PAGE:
LISTSERV Maestro 11.0-21 Help Table Of Contents

Target Group Definition - Let LISTSERV Select Recipients From a Database or LDAP Directory

To create a new target group, select New Recipient Target Group... from the menu (or go via the right-click menu of the Target Groups node or a target group folder in the subscriber warehouse).
Note: If the new target group has not the desired type "Let LISTSERV Select Recipients From a Database or LDAP Directory", you can change the target group type on the source page.

The Target Group Definition wizard lets you define a target group of the "Let LISTSERV Select Recipients From a Database or LDAP Directory" type that can then be used in the recipients wizard to define the recipients of a job.

The wizard for a target group of the "Let LISTSERV Select Recipients From a Database or LDAP Directory" type has multiple pages:
General, Source, Parameters, Input Layout, Input Preview, Recipients Details, and Summary.

The top row of the wizard displays links to these pages. The page that is currently open is marked with a highlighted background color. Depending on the choices made on some of the wizard pages, other pages may become disabled or may be shown in different versions. If a wizard page is disabled, then it means that the page is not necessary with the current choices and can safely be ignored.


Source Page: SQL Statement or LDAP Query

Define the method employed by LISTSERV to retrieve the recipients represented by this target group.

Enter the server alias used by LISTSERV to retrieve the recipients.

Decide if LISTSERV shall access an SQL database and execute the supplied statement or if LISTSERV shall access an LDAP directory and execute the supplied query.

Enter the SQL statement or LDAP query that shall be executed by LISTSERV to retrieve the recipients in the corresponding edit box. The query may be a fixed statement, or it may contain parameters that are later filled out by the end user when this target group is used in a recipients definition.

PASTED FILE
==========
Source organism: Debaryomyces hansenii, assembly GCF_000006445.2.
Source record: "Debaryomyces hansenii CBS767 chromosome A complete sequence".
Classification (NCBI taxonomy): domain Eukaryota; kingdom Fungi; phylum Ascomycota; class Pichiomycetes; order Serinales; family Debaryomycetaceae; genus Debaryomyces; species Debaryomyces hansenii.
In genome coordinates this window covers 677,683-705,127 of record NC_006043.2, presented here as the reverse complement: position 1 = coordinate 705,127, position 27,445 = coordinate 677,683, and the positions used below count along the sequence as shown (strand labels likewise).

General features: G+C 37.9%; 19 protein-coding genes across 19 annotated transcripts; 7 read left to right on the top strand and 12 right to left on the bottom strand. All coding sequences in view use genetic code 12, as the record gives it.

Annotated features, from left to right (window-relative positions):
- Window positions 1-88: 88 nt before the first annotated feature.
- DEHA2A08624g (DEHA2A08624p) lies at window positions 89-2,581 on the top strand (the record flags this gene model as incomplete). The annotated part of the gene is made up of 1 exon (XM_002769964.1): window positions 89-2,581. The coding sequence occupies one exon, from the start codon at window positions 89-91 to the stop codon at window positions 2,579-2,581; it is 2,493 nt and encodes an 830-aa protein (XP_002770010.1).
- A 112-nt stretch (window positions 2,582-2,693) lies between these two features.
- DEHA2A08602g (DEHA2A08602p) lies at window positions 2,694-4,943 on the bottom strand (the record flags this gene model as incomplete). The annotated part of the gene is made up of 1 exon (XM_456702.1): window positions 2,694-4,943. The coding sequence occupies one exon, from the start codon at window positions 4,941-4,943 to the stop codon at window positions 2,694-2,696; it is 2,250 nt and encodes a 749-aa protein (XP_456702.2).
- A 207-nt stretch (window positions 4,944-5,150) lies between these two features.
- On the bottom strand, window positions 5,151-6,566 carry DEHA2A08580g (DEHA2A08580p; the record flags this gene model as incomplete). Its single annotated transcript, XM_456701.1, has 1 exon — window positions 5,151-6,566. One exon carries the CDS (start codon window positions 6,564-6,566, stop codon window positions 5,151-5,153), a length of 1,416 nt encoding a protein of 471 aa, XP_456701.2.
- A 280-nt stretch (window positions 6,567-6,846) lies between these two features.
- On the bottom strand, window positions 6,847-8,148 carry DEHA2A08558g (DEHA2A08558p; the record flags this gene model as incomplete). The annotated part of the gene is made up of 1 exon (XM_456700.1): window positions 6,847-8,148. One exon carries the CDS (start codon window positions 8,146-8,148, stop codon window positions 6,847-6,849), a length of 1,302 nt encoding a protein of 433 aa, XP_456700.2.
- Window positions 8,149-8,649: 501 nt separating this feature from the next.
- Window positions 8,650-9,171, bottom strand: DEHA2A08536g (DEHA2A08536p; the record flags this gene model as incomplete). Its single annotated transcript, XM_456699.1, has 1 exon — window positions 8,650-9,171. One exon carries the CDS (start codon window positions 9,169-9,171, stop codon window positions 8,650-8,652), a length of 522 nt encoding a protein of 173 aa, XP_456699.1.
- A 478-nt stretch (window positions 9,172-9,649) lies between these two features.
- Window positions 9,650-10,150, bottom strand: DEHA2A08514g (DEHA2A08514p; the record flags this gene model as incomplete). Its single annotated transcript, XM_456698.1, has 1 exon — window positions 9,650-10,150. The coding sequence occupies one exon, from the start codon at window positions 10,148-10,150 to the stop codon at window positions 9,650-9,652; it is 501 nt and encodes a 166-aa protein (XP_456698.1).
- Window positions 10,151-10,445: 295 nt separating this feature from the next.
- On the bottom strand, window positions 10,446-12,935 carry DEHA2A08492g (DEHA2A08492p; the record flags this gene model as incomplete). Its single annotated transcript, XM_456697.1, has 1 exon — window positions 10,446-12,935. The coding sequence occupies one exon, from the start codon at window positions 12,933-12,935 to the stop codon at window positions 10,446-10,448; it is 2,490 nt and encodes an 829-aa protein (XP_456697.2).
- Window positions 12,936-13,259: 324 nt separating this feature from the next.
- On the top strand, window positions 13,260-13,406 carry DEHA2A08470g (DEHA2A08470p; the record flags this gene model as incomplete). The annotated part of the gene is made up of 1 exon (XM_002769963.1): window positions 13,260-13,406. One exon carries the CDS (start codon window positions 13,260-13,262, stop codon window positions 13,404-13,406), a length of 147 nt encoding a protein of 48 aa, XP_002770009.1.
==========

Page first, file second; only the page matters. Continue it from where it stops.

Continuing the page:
For SQL statements, see here for details on how to parameterize the SQL statement and for details about the meaning of the opening and closing tag input fields.
At the bottom of the screen, define which character the database uses to quote string literals (often this is a single quote character) in SQL statements. Also, define how that quote character is to be escaped if it occurs inside of a string literal's value. Escaping the quote character is often two single quote characters appearing next to each other.
For example: the quote character is "'", and the escaped quote character is "''". With these definitions, "O'Brian" as a quoted string literal would become "'O''Brian'".

For LDAP queries, see here for details on how to parameterize the query and for details about the meaning of the opening and closing tag input fields and about special issues regarding LDAP directory access.

How to parameterize a SQL statement, LDAP search filter or LISTSERV condition

Note: This explanation is valid for SQL statements, LDAP search filters and for LISTSERV conditions. All allow parameterization in a very similar manner. For the sake of simplicity however, the explanation below only mentions SQL statements (to avoid repeated occurrences of phrases like "SQL statement, LDAP search filter or LISTSERV condition").

To apply this explanation to a LISTSERV condition or LDAP search filter, simply read "condition" wherever the text says "SQL statement" or "statement" and modify the examples given to match a corresponding LISTSERV condition instead. The rules for LDAP queries are slightly different, see below.

A SQL statement for a target group can either be a "fixed" statement or a parameterized statement.

A fixed statement contains SQL code that is fixed, meaning that it will be used in the same form every time it is used with the target group. For example:

select * from recipients
Or more complex:
select email, name, gender from recipients where age >= 30 and age <= 39